Canadian Biomass Magazine

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Municipal roadblocks


October 28, 2014
By Maria Church
Maria Church

Topics

norfolkdisposalBernie Debono, general manager of Norfolk Disposal, shakes his head and can’t help but laugh as he recalls his story.

 

For three years, his family-run waste-disposal company based in Norfolk County, Ont., worked towards building Canada’s first waste-to-fuel production plant that uses leading-edge catalytic cracking technology from Toronto-based Orion Eco Solutions.

norfolkdisposalBernie Debono, general
manager of Norfolk Disposal, shakes his head and can’t help but laugh as he
recalls his story.

 

For three years, his family-run
waste-disposal company based in Norfolk County, Ont., worked towards building Canada’s
first waste-to-fuel production plant that uses leading-edge catalytic cracking technology
from Toronto-based Orion Eco Solutions.

 

“We wanted it to be clean,
no stack, no smoke,” Debono said. “We thought that was key for being in the
location that we are in. We are not that far from residential houses and
subdivisions, so we wanted to make sure that whatever we were doing was not
giving off any kind of emission or odor.”

 

After a lengthy, costly
process of designing the facility for its Waterford, Ont., property, and receiving
approval from Ontario’s Ministry of the Environment and Climate Change, Norfolk
Disposal hit a major roadblock in early September that forced it to put the
project on the backburner.

 

The underlying problem, Debono
says, is that they are trying to build a biofuel facility in a county where
zoning bylaws prohibit fuel production. To change the zoning bylaw, the municipal
council must vote to approve the project.

 

In early September, the council
rejected Norfolk Disposal’s biofuel project, citing concerns about experimental
technology, possible emissions and overall proximity to homes.

 

Debono says he was initially
shocked. He thought he had covered all the bases; the environment ministry was
satisfied with the specs, and even the municipal planning committee was on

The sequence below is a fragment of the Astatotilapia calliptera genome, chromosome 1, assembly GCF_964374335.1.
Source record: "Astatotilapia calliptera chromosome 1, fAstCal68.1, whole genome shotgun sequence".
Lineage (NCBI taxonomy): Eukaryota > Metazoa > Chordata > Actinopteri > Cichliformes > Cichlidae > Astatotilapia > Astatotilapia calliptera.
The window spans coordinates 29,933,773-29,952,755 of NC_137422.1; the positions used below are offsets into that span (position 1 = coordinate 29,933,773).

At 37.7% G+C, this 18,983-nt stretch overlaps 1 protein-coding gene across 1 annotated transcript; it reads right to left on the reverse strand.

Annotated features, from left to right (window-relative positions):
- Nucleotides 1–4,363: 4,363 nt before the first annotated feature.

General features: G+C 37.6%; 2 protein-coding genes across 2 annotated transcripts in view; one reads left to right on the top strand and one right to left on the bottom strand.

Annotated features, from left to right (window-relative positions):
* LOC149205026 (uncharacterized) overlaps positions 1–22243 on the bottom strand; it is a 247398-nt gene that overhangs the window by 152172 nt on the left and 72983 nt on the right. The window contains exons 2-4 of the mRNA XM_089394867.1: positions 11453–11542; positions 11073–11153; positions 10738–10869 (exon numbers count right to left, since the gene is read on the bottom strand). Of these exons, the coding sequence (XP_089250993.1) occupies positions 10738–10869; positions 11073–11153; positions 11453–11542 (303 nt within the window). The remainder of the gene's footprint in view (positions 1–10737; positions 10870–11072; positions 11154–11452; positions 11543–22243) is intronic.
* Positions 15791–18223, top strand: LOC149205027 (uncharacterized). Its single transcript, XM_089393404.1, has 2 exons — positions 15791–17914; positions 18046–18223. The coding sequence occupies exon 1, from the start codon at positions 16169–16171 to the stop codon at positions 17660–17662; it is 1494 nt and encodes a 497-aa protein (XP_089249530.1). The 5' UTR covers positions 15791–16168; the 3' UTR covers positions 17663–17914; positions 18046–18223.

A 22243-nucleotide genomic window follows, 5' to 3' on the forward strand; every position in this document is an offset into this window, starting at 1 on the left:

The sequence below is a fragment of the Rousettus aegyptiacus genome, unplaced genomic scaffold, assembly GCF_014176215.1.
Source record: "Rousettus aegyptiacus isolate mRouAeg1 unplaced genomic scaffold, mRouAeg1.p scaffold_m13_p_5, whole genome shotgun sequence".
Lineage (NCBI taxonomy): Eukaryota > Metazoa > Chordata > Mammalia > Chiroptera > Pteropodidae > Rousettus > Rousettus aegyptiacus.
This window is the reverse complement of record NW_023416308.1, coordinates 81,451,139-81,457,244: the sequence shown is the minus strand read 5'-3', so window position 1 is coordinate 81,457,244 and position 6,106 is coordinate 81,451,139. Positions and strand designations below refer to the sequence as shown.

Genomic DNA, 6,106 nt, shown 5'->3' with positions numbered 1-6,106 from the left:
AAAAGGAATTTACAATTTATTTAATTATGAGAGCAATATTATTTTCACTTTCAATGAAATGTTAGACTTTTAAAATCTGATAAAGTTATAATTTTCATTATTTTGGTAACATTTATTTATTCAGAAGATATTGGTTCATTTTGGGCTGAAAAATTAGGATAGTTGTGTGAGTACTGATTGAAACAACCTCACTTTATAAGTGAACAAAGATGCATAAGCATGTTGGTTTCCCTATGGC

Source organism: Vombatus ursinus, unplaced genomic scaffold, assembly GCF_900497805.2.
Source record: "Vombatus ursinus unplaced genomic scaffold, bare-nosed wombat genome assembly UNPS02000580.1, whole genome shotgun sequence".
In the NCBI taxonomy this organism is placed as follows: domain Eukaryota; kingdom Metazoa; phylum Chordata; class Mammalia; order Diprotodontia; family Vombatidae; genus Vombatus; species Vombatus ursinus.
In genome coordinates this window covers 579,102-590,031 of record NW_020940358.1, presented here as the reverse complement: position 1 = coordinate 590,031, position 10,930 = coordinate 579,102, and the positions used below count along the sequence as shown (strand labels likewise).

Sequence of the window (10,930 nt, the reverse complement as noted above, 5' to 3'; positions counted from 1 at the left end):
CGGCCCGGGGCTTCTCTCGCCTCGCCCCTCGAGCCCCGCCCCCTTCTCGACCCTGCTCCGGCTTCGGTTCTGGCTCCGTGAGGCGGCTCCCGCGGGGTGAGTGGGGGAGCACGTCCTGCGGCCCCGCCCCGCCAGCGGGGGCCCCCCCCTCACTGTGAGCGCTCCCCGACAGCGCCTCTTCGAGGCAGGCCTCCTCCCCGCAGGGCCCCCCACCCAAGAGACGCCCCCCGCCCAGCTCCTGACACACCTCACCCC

board.

 

The technology he proposed
is low-heat catalytic cracking technology, chosen specifically because it’s a
closed-circuit system, zero-net emissions project. The entire process takes
place in a sealed facility. Even the reactor uses a vacuum to remove any fumes,
which are then burned in the plant’s generator. The only emissions from the
process would be from the Caterpillar diesel generator, which is typically used
as a backup generator for manufacturing and transportation systems.

 

“It’s very frustrating,” Debono
said. The municipal council wanted the project to be proven zero emissions, but
the only plant currently using Orion’s technology is in Italy and was not yet
operating on a continuous run.

 

Knowledge is key

 

In hindsight, Debono says, the
entire project was perhaps doomed from the start because of a lack of education
and awareness of the technology proposed.

 

“We’ve got three and a half
years behind us so I’m aware of the technology, but somebody who hears about
the application last minute will say, ‘I don’t want this here.’”

 

At the public council
hearing, Debono said the few residents who attended expressed concern about
noise, dust, and odor. The fact that the Ontario environment ministry addressed
these concerns and gave its approval was not heeded, or perhaps not trusted.

 

The ministry has a
less-than-perfect track record with Norfolk County councillors when it comes to
green energy development. The council voted last year to oppose future industrial